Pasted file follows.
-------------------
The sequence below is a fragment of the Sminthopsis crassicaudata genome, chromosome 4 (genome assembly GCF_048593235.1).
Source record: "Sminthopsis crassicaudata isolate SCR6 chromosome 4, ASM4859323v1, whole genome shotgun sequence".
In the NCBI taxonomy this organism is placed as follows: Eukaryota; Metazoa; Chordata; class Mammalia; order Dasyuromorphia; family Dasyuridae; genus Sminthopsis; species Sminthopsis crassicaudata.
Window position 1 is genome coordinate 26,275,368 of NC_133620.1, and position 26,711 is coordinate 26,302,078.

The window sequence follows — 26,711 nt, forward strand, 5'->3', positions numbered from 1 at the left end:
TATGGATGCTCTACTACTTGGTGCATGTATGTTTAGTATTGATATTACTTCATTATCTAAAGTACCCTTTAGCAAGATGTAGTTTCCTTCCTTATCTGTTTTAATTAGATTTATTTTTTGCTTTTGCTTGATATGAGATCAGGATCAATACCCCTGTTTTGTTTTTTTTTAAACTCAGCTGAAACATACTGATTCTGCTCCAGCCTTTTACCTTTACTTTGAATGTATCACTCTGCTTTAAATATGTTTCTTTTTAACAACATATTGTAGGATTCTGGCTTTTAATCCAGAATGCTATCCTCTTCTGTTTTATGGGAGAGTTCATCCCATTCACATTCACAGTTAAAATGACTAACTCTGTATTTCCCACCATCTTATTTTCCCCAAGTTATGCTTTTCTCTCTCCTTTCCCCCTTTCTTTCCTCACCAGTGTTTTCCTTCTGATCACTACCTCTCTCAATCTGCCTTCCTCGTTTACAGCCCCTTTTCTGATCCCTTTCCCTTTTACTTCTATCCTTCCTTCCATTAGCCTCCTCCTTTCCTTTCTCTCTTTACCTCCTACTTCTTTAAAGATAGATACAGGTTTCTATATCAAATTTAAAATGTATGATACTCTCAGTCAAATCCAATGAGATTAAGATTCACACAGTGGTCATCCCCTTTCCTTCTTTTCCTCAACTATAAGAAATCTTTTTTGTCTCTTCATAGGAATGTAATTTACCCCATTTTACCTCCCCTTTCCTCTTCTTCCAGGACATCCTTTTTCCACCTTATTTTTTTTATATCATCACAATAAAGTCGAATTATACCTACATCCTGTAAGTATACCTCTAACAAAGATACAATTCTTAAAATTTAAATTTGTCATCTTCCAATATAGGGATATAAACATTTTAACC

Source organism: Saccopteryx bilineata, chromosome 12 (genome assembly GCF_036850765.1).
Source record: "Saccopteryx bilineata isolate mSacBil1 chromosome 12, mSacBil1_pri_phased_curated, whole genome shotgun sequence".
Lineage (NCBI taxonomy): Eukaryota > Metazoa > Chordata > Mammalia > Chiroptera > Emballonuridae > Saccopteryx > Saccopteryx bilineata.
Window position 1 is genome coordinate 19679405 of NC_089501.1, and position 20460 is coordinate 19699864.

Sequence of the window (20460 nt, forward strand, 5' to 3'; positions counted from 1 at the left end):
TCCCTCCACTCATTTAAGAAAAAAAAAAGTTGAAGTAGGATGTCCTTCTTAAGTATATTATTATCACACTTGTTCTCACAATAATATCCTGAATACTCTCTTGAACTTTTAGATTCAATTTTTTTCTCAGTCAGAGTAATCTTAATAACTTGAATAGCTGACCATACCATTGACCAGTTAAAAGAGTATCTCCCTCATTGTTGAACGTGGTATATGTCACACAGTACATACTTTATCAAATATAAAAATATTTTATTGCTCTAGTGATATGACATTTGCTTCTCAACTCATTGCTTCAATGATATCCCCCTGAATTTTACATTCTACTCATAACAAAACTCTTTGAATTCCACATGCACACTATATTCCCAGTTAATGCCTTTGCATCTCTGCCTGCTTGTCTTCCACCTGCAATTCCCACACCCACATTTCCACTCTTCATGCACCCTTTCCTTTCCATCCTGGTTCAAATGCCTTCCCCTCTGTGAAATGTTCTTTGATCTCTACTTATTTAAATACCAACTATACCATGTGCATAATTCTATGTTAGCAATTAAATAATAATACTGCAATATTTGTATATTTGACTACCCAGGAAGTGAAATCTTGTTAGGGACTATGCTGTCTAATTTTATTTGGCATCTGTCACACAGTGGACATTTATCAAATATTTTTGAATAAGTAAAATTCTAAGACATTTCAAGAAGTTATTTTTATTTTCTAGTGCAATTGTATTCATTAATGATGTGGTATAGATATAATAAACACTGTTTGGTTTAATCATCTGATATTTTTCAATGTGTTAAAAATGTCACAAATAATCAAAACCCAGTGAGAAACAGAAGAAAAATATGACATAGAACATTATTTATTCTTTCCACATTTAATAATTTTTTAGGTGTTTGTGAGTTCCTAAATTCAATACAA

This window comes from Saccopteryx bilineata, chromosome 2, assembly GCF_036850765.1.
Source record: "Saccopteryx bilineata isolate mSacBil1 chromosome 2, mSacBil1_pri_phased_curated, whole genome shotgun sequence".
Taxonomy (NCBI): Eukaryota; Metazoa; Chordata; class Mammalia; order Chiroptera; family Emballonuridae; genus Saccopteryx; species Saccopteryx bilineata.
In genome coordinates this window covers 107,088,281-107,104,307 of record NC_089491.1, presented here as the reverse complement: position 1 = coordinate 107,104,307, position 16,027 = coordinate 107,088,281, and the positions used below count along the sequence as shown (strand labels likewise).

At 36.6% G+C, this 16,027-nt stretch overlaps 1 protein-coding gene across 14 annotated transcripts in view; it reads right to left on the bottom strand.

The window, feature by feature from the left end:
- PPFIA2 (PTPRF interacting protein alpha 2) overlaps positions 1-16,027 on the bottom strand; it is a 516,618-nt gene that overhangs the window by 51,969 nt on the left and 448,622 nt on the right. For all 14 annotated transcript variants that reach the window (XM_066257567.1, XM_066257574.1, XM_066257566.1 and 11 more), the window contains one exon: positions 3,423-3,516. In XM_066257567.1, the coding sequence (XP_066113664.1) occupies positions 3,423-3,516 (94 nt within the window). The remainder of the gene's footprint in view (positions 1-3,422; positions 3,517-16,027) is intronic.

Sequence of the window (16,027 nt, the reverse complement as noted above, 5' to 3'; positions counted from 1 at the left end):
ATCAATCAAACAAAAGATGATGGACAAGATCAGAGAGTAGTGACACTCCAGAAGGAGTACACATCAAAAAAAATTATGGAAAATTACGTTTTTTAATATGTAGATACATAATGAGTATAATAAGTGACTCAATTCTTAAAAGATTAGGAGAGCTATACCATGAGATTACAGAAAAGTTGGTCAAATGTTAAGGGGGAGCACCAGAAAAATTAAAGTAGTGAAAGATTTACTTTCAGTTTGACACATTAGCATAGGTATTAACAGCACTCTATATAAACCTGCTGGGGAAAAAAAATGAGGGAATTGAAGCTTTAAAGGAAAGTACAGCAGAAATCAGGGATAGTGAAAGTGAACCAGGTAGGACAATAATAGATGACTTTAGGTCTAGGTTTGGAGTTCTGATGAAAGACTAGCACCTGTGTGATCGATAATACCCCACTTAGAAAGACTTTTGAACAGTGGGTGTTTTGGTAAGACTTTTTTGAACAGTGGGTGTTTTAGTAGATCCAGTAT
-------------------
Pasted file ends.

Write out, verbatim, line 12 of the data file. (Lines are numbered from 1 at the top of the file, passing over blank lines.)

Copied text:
TCCCTCCACTCATTTAAGAAAAAAAAAAGTTGAAGTAGGATGTCCTTCTTAAGTATATTATTATCACACTTGTTCTCACAATAATATCCTGAATACTCTCTTGAACTTTTAGATTCAATTTTTTTCTCAGTCAGAGTAATCTTAATAACTTGAATAGCTGACCATACCATTGACCAGTTAAAAGAGTATCTCCCTCATTGTTGAACGTGGTATATGTCACACAGTACATACTTTATCAAATATAAAAATATTTTATTGCTCTAGTGATATGACATTTGCTTCTCAACTCATTGCTTCAATGATATCCCCCTGAATTTTACATTCTACTCATAACAAAACTCTTTGAATTCCACATGCACACTATATTCCCAGTTAATGCCTTTGCATCTCTGCCTGCTTGTCTTCCACCTGCAATTCCCACACCCACATTTCCACTCTTCATGCACCCTTTCCTTTCCATCCTGGTTCAAATGCCTTCCCCTCTGTGAAATGTTCTTTGATCTCTACTTATTTAAATACCAACTATACCATGTGCATAATTCTATGTTAGCAATTAAATAATAATACTGCAATATTTGTATATTTGACTACCCAGGAAGTGAAATCTTGTTAGGGACTATGCTGTCTAATTTTATTTGGCATCTGTCACACAGTGGACATTTATCAAATATTTTTGAATAAGTAAAATTCTAAGACATTTCAAGAAGTTATTTTTATTTTCTAGTGCAATTGTATTCATTAATGATGTGGTATAGATATAATAAACACTGTTTGGTTTAATCATCTGATATTTTTCAATGTGTTAAAAATGTCACAAATAATCAAAACCCAGTGAGAAACAGAAGAAAAATATGACATAGAACATTATTTATTCTTTCCACATTTAATAATTTTTTAGGTGTTTGTGAGTTCCTAAATTCAATACAA